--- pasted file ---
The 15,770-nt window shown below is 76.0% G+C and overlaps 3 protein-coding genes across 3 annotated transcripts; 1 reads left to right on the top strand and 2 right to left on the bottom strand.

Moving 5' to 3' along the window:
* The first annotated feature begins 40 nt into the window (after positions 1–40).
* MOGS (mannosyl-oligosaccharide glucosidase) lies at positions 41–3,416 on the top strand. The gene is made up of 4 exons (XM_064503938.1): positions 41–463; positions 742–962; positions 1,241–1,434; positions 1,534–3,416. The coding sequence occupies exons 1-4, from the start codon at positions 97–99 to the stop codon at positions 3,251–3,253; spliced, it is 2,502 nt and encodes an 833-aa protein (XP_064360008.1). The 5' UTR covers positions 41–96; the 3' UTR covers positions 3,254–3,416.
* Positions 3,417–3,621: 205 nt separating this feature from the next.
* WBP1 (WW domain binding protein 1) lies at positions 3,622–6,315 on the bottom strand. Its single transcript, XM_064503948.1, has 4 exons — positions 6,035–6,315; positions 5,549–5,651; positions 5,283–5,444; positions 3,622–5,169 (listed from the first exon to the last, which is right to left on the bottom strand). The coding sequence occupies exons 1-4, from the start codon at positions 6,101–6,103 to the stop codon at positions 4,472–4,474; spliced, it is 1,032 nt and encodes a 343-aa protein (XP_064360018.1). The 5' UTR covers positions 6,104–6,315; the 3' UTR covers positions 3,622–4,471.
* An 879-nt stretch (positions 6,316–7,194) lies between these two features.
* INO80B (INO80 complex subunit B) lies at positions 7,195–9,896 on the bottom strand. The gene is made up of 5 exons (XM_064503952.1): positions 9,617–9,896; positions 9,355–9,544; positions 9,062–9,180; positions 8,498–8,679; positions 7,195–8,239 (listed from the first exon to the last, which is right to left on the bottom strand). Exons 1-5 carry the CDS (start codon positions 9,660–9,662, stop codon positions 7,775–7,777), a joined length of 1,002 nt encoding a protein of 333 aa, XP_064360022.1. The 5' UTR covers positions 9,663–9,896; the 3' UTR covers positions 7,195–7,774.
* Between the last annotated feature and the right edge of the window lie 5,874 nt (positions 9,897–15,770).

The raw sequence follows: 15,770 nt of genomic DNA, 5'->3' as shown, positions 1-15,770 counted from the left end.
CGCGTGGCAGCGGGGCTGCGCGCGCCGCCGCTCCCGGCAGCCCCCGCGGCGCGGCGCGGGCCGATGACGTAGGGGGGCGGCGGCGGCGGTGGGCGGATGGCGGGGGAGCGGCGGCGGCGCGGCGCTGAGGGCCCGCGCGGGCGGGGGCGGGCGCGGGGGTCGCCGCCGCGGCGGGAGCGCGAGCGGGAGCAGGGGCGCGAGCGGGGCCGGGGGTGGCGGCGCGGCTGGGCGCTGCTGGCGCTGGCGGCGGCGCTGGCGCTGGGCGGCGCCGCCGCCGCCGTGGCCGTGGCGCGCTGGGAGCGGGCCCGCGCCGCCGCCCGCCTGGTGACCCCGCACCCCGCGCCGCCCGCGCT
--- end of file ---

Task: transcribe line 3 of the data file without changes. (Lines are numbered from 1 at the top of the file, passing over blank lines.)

* The first annotated feature begins 40 nt into the window (after positions 1–40).